By Bob Bugle
As we’ve detailed in a previous edition of Bugle Calls, the overwhelming majority of the communication between people has nothing to do with content. 70% of what we convey to each other is nonverbal (appearance, body language, facial expression, eye movement). 20-23% of communication is tonal (volume, pitch, and pace of speech). Only 7-10% of communication is content. As a result, people are “hard wired” to communicate face to face.
In 2015 however, much if not most communication (especially business) is now digital. We’re doing business with people we’ve never met, and sometimes never even spoken with. While digital communication may make us more efficient, trying to explain complicated or nuanced ideas or have in depth discussions via e mail is exceedingly difficult if not impossible. Without the ability to see, hear and actually get to know each other, it’s very difficult to gain an appreciation for other’s opinions and to form the kinds of lasting relationships which are vital to our professional growth and the sustainability of the organizations we represent.
It also makes it almost impossible to differentiate ourselves and our companies from our competition. If we haven’t had the opportunity to (or taken the time to) meet face to face or even speak on the phone, we’re simply a name and an e mail address, representing a company or organization that does what others do.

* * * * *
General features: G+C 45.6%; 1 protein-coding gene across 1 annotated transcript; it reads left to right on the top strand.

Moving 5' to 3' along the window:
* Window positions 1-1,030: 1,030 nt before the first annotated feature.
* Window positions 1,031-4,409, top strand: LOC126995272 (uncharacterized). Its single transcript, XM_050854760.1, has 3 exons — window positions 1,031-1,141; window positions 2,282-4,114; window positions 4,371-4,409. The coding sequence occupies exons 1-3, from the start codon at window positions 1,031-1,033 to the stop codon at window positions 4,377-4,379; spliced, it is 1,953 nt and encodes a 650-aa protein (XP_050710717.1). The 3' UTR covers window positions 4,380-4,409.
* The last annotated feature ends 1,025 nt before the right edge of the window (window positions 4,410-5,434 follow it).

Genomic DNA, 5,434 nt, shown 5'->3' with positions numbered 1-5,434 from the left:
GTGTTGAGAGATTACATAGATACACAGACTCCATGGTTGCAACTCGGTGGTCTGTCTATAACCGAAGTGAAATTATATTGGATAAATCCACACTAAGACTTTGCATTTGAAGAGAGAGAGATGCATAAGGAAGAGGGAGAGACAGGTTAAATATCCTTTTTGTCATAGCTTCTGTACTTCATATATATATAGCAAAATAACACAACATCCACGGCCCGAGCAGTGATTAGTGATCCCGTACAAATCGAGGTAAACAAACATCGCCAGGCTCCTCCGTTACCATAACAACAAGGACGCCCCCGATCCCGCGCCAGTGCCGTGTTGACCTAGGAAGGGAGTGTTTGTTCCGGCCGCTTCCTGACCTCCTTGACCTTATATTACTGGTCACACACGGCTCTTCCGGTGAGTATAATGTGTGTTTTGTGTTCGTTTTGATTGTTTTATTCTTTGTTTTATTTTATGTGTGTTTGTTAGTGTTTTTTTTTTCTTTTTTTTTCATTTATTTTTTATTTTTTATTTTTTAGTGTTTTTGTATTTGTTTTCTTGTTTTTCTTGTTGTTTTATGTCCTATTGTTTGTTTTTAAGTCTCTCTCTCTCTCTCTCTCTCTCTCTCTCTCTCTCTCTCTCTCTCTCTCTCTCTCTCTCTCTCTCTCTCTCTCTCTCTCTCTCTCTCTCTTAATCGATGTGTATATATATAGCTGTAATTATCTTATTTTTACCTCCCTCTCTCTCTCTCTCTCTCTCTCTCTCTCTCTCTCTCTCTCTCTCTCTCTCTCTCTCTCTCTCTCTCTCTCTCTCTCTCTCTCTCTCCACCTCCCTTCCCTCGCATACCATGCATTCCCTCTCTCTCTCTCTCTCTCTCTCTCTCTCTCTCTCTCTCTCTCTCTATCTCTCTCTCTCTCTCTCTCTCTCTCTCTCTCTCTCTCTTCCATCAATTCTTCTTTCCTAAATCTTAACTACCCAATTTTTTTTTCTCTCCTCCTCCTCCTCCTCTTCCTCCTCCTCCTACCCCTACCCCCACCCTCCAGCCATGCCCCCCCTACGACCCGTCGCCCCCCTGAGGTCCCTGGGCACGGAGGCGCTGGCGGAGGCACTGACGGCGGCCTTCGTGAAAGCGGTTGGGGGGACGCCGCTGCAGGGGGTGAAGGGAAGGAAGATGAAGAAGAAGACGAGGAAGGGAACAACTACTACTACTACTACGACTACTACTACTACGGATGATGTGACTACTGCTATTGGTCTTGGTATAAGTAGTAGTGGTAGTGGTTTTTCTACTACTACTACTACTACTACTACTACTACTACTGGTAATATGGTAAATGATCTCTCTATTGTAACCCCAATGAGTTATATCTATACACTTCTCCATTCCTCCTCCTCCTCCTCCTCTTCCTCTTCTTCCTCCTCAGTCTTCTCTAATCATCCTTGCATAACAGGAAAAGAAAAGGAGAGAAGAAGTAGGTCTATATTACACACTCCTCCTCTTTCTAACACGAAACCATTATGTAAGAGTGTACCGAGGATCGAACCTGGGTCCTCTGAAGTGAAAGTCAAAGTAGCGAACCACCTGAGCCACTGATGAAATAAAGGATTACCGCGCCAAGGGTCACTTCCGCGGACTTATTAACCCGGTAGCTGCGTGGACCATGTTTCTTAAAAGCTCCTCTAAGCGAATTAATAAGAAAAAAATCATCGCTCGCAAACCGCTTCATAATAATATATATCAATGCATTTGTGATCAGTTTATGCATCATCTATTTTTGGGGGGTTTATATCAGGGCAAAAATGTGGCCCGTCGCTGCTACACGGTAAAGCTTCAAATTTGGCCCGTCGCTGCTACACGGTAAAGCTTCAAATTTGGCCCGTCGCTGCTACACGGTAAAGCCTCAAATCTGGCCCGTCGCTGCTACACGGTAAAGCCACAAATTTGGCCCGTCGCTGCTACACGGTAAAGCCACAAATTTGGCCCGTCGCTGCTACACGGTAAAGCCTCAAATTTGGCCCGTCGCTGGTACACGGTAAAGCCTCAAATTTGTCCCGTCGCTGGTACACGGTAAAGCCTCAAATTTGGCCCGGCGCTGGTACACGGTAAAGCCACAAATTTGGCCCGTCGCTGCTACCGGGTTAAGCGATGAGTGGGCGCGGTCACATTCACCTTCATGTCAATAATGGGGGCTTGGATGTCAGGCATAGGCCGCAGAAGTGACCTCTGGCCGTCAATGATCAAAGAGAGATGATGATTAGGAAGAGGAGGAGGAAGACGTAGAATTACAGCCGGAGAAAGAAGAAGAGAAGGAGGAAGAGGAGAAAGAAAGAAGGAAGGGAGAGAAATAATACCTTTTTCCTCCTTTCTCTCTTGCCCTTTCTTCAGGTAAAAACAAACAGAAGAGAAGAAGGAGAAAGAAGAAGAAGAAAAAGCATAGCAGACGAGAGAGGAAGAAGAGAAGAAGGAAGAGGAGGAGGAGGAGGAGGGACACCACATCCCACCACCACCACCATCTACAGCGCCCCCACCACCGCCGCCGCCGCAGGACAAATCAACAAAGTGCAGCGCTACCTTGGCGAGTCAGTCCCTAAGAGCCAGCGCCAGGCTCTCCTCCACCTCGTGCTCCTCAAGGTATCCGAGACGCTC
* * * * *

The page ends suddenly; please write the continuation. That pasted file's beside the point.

In a world that tends to commoditize everything, including people, it is vital to clearly establish what makes each of us unique, and to reinforce the value that we as individuals bring to our company, our clients and our industry.
So how can we establish value and begin to form relationships in a digital world?
- You control the content (Online Resume)
- Your info is available 24/7
- Solicit & Post Recommendations
- 3rd Party Endorsements are HUGE!
- Networking opportunities
A ROBUST presence on LinkedIn allows you to:
- Begin to build a relationship with a prospect before you’ve even met
- Build upon an already existing relationship with a current client
- Better position yourself and your company for future opportunities
- Brand yourself as an EXPERT in your field
- Network with peers
Like the plumber with leaky pipes or the shoemaker with holes in his/her shoes, it’s easy to focus so much of our time and energy on the needs of others that we neglect our own. While most of the time that’s a good thing (I’m a firm believer that if you can solve your client’s problems, yours will often take care of themselves), unless we devote an appropriate amount of time and effort on our own personal and professional development, we risk becoming a commodity.
Having a robust presence on LinkedIn allows us to articulate who we are, what we know, what we’ve done and maybe most importantly allows others to speak to our integrity, work ethic, expertise and professionalism on our behalf, 24/7.
Who knows, the next person to read your LinkedIn page may be your boss (reinforcing why he/she hired you), a prospect looking for someone to help them grow their business, or a recruiter looking for someone with the “right stuff”.